Proving damages for aggrieved renters
Habitability cases in California allow renters to recover damages for, among other things, constructive eviction, personal injury, tenant harassment, and overpayment of rent. In jurisdictions with rent ordinances that allow for treble damages, such as Berkeley, Oakland and San Francisco, the monetary recovery for renters can be substantial. However, for any habitability case to be successfully prosecuted, the right experts must be retained.
As with any litigation, there is a difference between consulting and testifying experts. In habitability cases, consulting experts can be used to help determine if habitability defects exist in a renter’s unit. For example, in cases of water damage, it is prudent to secure the services of an environmental consultant to determine if mold, mildew or other biological contaminants are present. If so, and the landlord refuses to remediate, this can help justify a tenant in abandoning her rent-controlled unit and to seek damages for constructive eviction. Testifying experts can also use the results of any testing performed by consulting experts to provide opinions on the condition of a unit and/or the failure of the landlord to act appropriately to fix the problem.
Constructive eviction most often occurs when a landlord does not perform necessary repairs or maintenance and allows substandard conditions to exist in breach of the warranty of habitability or quiet enjoyment of the premises. If a tenant is ousted from a long-term rent-controlled unit under these circumstances, a major element of damages is the future “loss of use” of a rent-controlled apartment. This article describes the types of experts typically used to ensure our clients are provided with the compensation they deserve.
In California, building owners are responsible for repairing conditions that seriously affect the habitability of any tenant’s unit. A warranty of habitability is implied in every residential rental contract. This is a promise by the landlord to obey housing and health laws and to keep the property safe, sanitary, decent, and fit for the purposes for which it was rented. (Green v. Superior Court (1974) 10 Cal.3d 616.) Moreover, a tenant may sue in tort for defective conditions in a residential dwelling. The covenant of quiet enjoyment is also implied in every residential rental contact. (See Cal. Civ. Code Ann. § 1927.) Landlords have a duty to provide tenants with the full, free and beneficial use of their units, as well as peaceful possession and enjoyment thereof. This duty, “is a given.” (Andrews v. Mobile Aire Estates (2005) 125 Cal.App.4th 578, 580.) A landlord’s failure to rent a habitable unit will deprive their tenants of the full and beneficial use as well as the enjoyment of the Premises.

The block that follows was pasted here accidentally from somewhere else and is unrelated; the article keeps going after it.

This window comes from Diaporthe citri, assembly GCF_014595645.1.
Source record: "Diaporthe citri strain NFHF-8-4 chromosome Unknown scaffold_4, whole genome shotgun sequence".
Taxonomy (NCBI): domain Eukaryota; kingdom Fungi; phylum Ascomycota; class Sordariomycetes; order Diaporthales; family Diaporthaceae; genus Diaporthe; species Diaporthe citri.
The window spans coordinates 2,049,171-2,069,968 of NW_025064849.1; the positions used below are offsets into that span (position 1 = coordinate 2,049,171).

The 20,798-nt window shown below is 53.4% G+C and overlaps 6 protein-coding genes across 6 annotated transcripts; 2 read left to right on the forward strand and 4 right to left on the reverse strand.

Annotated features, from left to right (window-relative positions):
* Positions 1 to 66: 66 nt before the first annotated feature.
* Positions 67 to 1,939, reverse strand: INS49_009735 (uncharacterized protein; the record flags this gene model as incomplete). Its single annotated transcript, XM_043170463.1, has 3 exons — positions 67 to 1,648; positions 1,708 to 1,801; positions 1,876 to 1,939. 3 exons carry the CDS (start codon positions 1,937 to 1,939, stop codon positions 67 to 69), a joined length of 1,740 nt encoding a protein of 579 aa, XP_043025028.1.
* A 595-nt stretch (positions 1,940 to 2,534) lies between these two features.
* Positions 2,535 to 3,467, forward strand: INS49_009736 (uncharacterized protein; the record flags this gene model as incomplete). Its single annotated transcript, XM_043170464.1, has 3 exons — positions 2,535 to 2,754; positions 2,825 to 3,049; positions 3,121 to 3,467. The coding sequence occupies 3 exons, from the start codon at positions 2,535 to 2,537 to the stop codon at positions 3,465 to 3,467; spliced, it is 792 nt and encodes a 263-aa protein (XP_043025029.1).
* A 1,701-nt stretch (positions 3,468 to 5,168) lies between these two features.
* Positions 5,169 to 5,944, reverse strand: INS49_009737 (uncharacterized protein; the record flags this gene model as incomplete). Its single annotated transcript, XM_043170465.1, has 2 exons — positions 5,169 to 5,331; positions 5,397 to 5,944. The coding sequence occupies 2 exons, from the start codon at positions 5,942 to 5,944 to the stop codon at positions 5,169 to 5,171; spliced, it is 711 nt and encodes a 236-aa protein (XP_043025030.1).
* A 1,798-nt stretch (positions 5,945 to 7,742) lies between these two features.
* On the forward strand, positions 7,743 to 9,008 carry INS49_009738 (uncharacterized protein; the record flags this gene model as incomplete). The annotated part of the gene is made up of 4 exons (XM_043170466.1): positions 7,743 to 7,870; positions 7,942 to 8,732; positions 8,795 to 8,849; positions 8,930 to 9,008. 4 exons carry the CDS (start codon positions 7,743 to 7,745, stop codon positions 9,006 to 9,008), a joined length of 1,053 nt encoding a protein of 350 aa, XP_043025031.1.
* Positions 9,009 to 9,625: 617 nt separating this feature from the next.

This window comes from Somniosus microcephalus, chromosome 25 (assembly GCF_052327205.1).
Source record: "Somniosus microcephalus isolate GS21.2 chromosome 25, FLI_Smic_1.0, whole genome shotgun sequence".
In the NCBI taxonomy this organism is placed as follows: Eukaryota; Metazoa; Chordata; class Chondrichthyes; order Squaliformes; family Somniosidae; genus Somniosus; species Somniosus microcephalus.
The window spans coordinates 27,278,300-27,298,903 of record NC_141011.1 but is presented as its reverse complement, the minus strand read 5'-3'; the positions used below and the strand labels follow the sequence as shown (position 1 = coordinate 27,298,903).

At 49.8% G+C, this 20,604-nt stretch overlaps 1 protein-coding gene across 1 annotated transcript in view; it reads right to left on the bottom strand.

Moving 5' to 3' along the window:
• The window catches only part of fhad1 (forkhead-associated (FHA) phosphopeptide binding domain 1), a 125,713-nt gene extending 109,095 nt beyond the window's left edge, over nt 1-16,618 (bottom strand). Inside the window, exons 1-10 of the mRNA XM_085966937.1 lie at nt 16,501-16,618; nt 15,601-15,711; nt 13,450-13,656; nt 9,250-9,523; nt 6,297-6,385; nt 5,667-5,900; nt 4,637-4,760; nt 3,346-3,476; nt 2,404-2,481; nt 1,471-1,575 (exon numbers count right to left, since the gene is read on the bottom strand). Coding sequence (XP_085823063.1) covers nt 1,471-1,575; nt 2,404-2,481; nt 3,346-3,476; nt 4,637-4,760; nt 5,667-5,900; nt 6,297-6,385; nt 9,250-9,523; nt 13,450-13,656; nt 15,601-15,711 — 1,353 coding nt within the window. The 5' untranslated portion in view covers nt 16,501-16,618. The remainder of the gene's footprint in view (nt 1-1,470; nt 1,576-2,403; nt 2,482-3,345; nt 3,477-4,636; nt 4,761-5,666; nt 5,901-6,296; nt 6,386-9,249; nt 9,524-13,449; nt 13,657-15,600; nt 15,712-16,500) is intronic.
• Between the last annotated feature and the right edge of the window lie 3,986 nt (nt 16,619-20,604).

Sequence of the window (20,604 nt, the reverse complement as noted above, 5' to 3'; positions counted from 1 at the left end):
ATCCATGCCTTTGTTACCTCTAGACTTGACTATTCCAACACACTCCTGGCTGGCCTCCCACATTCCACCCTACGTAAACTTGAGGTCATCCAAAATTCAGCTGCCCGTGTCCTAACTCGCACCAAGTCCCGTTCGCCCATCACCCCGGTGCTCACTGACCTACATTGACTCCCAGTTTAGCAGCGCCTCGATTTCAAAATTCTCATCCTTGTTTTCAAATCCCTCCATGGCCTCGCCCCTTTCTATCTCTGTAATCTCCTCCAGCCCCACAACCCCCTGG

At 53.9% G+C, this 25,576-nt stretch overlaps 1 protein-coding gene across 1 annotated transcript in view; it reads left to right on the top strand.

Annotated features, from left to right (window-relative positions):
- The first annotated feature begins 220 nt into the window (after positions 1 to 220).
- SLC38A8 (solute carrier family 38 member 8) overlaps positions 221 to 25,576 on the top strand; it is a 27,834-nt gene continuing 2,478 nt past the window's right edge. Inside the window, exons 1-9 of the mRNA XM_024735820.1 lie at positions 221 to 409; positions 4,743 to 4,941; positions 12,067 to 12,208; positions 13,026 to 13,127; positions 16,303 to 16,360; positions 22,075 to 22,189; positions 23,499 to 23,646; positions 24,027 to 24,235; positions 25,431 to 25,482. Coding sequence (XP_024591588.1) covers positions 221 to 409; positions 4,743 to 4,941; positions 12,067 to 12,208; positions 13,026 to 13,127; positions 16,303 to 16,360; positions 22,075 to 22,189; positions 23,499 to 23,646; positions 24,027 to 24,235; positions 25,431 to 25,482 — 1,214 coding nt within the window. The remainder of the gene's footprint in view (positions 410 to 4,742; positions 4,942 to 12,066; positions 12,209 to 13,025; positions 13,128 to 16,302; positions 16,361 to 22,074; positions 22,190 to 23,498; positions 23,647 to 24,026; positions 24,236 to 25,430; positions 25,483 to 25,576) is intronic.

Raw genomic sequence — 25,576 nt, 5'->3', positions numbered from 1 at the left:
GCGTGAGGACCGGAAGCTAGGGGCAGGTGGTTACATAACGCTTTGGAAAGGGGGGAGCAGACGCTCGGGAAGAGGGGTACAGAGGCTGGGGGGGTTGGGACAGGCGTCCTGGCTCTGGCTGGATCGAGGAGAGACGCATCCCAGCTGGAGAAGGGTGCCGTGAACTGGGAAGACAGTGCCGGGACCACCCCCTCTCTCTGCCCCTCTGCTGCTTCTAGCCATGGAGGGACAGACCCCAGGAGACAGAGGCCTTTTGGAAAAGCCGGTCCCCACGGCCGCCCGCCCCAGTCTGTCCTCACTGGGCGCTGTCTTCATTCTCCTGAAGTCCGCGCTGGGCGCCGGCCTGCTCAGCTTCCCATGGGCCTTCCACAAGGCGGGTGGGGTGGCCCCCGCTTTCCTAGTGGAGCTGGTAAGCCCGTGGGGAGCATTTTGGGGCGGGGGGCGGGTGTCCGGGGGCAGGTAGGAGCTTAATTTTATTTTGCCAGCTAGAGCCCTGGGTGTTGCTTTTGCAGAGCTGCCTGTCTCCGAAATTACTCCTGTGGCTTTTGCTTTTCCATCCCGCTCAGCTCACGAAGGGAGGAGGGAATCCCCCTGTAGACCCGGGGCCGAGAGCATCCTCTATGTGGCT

For issues related to uninhabitable units, it is necessary to retain a general contractor expert with experience in the full range of construction. Ideally, the expert will have extensive experience with full on-site construction management and development. They should be effective at scheduling, monitoring, and inspecting all construction work from start to finish, encompassing mechanics, logistics, customer relations, and economics. It is also helpful for the expert to have worked with architects, engineers, developers, bankers, contractors, inspectors, city officials, and designers on sophisticated and complex projects.
The general substance of a construction expert’s testimony will concern the nature and the extent of the untenantable conditions within the Plaintiffs’ unit. They should be able to opine on the failure to meet industry standards in maintaining and repairing defective conditions at the premises; the cause and extent of the poor hygienic conditions in Plaintiffs’ rental unit; the conditions within the subject property and whether such conditions breached the implied warranty of habitability, were substandard, untenantable, constituted a health risk to the Plaintiffs, and/or violated the Health & Safety Code and Civil Code provisions.
Industrial hygienist expert
Many of the tenants we represent have experienced prolonged periods of water intrusion resulting in the proliferation of biological contaminants. In such cases, an expert industrial hygienist should be retained to provide testimony regarding indoor air contaminants including mold, dust mites, and other organic, inorganic and biological contaminants. An expert industrial hygienist can also be utilized to testify concerning the various causes and sources of mold and organism growth, as well as the location and extent of any such mold or organisms that may be present in the subject property. An expert industrial hygienist can also testify about and comment upon the opinions of other consulting and expert witnesses.
Ideally, the expert will be a Certified Industrial Hygienist by the American Board of Industrial Hygiene. We retain environmental experts with trial experience and masters-level education.
In many mold exposure cases, the landlord or tenant contracted with a mold testing company that uses technicians with a variety of lower level credentials and experience. That caliber of environmental testing is affordable and allows tenants to make more informed decisions about whether it is safe to occupy a unit. It also gives landlords an idea of how much work is necessary to make the unit safe. While such technicians may be competent to collect samples, they lack the pedigree to testify authoritatively about the findings and generally make weak experts.